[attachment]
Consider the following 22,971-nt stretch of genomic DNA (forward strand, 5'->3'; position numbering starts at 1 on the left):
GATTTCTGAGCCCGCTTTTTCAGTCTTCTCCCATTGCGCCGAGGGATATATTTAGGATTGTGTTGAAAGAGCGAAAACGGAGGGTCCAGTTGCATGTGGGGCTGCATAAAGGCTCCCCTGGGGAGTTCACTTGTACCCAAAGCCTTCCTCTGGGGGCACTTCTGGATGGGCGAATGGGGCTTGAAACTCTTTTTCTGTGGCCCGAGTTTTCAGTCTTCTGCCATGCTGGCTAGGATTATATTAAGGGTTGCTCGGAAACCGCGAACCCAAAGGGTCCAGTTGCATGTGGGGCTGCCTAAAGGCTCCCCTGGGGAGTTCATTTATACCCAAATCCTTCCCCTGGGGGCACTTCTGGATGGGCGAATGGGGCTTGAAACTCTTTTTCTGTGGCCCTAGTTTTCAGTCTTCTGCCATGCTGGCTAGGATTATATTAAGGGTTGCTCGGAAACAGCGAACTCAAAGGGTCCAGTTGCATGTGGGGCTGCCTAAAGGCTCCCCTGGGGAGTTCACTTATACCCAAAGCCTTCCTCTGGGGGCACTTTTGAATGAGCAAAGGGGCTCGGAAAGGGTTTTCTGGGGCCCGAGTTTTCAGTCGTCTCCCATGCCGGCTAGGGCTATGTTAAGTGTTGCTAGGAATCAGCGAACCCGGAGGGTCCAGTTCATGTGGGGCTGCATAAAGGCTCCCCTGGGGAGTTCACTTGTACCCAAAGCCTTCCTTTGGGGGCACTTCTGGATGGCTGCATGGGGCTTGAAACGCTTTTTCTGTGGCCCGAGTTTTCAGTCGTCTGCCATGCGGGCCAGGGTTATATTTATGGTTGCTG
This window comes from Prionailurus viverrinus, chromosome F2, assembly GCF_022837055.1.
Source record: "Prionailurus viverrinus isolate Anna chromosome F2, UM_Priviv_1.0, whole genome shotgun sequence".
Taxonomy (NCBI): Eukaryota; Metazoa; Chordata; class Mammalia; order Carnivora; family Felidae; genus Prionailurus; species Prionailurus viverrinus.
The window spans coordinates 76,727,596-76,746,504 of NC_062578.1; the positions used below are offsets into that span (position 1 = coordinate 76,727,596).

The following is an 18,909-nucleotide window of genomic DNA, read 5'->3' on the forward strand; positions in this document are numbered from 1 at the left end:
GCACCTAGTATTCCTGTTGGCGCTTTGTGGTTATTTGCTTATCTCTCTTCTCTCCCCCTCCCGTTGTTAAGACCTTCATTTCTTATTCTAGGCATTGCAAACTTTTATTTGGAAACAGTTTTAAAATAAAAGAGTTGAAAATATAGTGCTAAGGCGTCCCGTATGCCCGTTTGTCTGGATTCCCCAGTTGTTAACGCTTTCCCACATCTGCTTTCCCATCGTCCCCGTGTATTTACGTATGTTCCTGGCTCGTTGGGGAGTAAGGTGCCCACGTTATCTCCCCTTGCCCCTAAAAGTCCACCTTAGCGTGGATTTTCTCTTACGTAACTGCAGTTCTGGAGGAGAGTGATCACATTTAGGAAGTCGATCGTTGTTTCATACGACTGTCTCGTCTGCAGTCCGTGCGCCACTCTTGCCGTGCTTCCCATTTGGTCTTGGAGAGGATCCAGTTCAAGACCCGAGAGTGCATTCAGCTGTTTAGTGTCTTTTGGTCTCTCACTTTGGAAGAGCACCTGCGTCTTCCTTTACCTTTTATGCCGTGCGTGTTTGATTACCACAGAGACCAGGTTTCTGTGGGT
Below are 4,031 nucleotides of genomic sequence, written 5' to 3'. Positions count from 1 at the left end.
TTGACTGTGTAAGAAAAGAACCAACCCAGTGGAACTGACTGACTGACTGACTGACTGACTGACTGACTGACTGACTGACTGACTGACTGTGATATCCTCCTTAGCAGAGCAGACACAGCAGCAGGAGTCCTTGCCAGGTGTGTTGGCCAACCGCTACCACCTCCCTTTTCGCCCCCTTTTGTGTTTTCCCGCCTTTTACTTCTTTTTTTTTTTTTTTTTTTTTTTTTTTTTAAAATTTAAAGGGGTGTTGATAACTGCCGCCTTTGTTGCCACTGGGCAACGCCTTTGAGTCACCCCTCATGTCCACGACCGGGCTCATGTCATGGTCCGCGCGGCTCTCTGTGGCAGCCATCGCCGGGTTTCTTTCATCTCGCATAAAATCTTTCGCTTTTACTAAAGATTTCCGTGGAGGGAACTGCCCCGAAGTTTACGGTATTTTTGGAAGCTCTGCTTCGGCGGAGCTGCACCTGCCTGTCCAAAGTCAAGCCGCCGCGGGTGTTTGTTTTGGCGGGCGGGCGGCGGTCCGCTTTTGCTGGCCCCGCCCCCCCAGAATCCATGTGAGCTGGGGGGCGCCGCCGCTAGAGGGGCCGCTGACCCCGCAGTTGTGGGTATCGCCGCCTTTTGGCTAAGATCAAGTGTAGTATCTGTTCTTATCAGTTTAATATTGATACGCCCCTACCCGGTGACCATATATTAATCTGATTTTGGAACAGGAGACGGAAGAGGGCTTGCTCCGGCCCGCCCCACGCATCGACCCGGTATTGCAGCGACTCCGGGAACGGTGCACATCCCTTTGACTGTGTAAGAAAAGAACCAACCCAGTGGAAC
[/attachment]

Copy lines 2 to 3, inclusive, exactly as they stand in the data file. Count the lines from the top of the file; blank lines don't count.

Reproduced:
GATTTCTGAGCCCGCTTTTTCAGTCTTCTCCCATTGCGCCGAGGGATATATTTAGGATTGTGTTGAAAGAGCGAAAACGGAGGGTCCAGTTGCATGTGGGGCTGCATAAAGGCTCCCCTGGGGAGTTCACTTGTACCCAAAGCCTTCCTCTGGGGGCACTTCTGGATGGGCGAATGGGGCTTGAAACTCTTTTTCTGTGGCCCGAGTTTTCAGTCTTCTGCCATGCTGGCTAGGATTATATTAAGGGTTGCTCGGAAACCGCGAACCCAAAGGGTCCAGTTGCATGTGGGGCTGCCTAAAGGCTCCCCTGGGGAGTTCATTTATACCCAAATCCTTCCCCTGGGGGCACTTCTGGATGGGCGAATGGGGCTTGAAACTCTTTTTCTGTGGCCCTAGTTTTCAGTCTTCTGCCATGCTGGCTAGGATTATATTAAGGGTTGCTCGGAAACAGCGAACTCAAAGGGTCCAGTTGCATGTGGGGCTGCCTAAAGGCTCCCCTGGGGAGTTCACTTATACCCAAAGCCTTCCTCTGGGGGCACTTTTGAATGAGCAAAGGGGCTCGGAAAGGGTTTTCTGGGGCCCGAGTTTTCAGTCGTCTCCCATGCCGGCTAGGGCTATGTTAAGTGTTGCTAGGAATCAGCGAACCCGGAGGGTCCAGTTCATGTGGGGCTGCATAAAGGCTCCCCTGGGGAGTTCACTTGTACCCAAAGCCTTCCTTTGGGGGCACTTCTGGATGGCTGCATGGGGCTTGAAACGCTTTTTCTGTGGCCCGAGTTTTCAGTCGTCTGCCATGCGGGCCAGGGTTATATTTATGGTTGCTG
This window comes from Prionailurus viverrinus, chromosome F2, assembly GCF_022837055.1.